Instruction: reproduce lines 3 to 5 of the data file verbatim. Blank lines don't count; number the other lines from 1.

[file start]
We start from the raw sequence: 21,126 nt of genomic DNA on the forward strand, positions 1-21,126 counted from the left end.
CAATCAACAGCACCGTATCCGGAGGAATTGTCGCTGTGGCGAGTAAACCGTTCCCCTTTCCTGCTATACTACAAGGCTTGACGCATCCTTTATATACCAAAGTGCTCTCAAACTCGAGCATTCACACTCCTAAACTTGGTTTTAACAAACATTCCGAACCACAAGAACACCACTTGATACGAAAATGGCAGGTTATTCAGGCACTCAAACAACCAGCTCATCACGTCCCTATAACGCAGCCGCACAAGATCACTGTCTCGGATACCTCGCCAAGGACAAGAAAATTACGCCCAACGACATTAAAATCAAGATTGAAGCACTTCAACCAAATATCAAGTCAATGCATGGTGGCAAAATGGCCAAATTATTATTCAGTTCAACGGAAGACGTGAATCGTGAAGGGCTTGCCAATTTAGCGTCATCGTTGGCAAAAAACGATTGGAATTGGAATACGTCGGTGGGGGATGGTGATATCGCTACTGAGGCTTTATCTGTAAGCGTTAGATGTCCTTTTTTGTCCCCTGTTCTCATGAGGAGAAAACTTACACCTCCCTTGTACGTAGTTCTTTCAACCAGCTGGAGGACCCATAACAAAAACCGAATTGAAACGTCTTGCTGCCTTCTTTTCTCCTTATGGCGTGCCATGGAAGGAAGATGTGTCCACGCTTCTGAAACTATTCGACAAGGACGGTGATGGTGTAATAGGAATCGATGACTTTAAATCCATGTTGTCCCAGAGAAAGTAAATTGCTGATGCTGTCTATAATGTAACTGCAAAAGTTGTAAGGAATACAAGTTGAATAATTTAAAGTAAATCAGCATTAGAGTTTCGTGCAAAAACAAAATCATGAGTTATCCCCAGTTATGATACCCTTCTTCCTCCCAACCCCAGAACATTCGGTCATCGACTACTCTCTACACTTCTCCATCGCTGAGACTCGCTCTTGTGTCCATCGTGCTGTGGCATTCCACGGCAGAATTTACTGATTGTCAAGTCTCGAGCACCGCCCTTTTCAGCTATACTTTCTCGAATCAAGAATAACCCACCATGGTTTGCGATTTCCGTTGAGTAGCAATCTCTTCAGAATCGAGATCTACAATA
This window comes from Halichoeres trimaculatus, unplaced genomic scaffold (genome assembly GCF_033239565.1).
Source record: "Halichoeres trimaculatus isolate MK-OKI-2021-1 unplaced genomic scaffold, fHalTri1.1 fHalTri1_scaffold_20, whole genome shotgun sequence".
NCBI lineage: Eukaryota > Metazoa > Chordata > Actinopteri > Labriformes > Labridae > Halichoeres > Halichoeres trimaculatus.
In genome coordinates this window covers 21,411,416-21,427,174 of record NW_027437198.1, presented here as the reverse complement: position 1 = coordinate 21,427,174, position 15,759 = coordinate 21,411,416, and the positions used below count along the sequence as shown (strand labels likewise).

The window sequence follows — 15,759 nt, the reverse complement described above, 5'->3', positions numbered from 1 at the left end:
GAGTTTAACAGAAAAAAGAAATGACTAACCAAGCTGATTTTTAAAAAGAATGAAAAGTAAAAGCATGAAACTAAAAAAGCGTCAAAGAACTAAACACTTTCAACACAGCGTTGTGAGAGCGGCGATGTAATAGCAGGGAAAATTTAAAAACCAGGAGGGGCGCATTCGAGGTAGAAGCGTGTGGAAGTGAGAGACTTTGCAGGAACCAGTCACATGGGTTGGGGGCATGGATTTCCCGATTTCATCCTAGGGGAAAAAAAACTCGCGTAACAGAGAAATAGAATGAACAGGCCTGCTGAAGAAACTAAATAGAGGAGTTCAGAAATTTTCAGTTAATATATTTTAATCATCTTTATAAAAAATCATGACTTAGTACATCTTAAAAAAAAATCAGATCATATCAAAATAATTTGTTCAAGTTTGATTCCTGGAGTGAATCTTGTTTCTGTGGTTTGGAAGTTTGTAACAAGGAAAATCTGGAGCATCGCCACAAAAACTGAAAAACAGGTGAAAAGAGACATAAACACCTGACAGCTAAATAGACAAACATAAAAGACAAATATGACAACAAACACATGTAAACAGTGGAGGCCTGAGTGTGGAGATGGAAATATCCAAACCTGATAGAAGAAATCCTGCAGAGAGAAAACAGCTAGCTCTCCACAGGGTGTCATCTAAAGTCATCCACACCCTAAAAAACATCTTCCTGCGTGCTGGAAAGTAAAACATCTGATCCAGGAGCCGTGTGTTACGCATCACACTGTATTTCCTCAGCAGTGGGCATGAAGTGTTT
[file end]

This window comes from Halichoeres trimaculatus, unplaced genomic scaffold (genome assembly GCF_033239565.1).
Source record: "Halichoeres trimaculatus isolate MK-OKI-2021-1 unplaced genomic scaffold, fHalTri1.1 fHalTri1_scaffold_20, whole genome shotgun sequence".
NCBI lineage: Eukaryota > Metazoa > Chordata > Actinopteri > Labriformes > Labridae > Halichoeres > Halichoeres trimaculatus.